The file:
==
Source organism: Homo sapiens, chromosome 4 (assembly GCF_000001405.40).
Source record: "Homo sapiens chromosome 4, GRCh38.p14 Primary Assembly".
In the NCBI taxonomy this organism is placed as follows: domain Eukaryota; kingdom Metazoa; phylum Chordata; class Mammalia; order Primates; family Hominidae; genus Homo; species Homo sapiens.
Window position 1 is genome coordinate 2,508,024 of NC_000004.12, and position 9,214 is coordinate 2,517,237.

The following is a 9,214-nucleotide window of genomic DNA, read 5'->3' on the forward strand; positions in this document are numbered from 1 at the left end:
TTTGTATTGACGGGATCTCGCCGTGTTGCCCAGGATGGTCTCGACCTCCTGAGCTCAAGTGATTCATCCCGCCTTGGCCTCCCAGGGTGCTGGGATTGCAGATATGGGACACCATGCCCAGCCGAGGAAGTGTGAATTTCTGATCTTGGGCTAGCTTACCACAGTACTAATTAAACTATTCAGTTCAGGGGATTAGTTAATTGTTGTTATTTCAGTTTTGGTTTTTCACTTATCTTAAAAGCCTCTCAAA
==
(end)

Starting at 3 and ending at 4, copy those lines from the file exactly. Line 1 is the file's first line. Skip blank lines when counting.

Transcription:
In the NCBI taxonomy this organism is placed as follows: domain Eukaryota; kingdom Metazoa; phylum Chordata; class Mammalia; order Primates; family Hominidae; genus Homo; species Homo sapiens.
Window position 1 is genome coordinate 2,508,024 of NC_000004.12, and position 9,214 is coordinate 2,517,237.